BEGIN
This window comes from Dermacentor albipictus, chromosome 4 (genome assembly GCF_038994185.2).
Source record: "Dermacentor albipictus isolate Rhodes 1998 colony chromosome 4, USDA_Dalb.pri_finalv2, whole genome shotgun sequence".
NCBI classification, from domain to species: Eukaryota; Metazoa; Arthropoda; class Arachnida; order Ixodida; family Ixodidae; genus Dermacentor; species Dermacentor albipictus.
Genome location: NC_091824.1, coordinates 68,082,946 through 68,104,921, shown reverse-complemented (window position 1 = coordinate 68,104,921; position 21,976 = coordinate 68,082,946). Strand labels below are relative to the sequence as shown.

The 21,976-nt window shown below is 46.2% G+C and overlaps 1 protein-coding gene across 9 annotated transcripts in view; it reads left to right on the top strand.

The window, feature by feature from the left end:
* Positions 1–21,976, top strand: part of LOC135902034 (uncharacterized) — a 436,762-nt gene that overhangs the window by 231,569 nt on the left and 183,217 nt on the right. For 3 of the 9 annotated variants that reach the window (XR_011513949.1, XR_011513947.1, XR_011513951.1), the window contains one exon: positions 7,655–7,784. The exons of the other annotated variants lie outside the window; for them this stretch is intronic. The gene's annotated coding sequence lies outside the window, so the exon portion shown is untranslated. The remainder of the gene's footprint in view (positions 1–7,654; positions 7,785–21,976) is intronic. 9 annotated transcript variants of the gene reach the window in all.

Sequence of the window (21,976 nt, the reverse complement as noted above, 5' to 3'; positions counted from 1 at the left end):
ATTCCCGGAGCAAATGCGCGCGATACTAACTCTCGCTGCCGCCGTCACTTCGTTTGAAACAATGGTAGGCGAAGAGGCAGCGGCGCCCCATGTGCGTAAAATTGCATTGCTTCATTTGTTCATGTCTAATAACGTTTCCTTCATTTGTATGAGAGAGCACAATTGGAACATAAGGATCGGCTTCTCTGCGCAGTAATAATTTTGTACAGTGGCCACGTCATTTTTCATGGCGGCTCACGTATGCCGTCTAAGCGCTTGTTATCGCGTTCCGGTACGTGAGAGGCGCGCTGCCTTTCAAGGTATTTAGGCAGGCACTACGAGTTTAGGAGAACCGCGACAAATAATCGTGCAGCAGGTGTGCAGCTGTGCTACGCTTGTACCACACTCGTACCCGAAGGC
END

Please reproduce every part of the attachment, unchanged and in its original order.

This window comes from Dermacentor albipictus, chromosome 4 (genome assembly GCF_038994185.2).
Source record: "Dermacentor albipictus isolate Rhodes 1998 colony chromosome 4, USDA_Dalb.pri_finalv2, whole genome shotgun sequence".
NCBI classification, from domain to species: Eukaryota; Metazoa; Arthropoda; class Arachnida; order Ixodida; family Ixodidae; genus Dermacentor; species Dermacentor albipictus.
Genome location: NC_091824.1, coordinates 68,082,946 through 68,104,921, shown reverse-complemented (window position 1 = coordinate 68,104,921; position 21,976 = coordinate 68,082,946). Strand labels below are relative to the sequence as shown.

The 21,976-nt window shown below is 46.2% G+C and overlaps 1 protein-coding gene across 9 annotated transcripts in view; it reads left to right on the top strand.

The window, feature by feature from the left end:
* Positions 1–21,976, top strand: part of LOC135902034 (uncharacterized) — a 436,762-nt gene that overhangs the window by 231,569 nt on the left and 183,217 nt on the right. For 3 of the 9 annotated variants that reach the window (XR_011513949.1, XR_011513947.1, XR_011513951.1), the window contains one exon: positions 7,655–7,784. The exons of the other annotated variants lie outside the window; for them this stretch is intronic. The gene's annotated coding sequence lies outside the window, so the exon portion shown is untranslated. The remainder of the gene's footprint in view (positions 1–7,654; positions 7,785–21,976) is intronic. 9 annotated transcript variants of the gene reach the window in all.

Sequence of the window (21,976 nt, the reverse complement as noted above, 5' to 3'; positions counted from 1 at the left end):
ATTCCCGGAGCAAATGCGCGCGATACTAACTCTCGCTGCCGCCGTCACTTCGTTTGAAACAATGGTAGGCGAAGAGGCAGCGGCGCCCCATGTGCGTAAAATTGCATTGCTTCATTTGTTCATGTCTAATAACGTTTCCTTCATTTGTATGAGAGAGCACAATTGGAACATAAGGATCGGCTTCTCTGCGCAGTAATAATTTTGTACAGTGGCCACGTCATTTTTCATGGCGGCTCACGTATGCCGTCTAAGCGCTTGTTATCGCGTTCCGGTACGTGAGAGGCGCGCTGCCTTTCAAGGTATTTAGGCAGGCACTACGAGTTTAGGAGAACCGCGACAAATAATCGTGCAGCAGGTGTGCAGCTGTGCTACGCTTGTACCACACTCGTACCCGAAGGC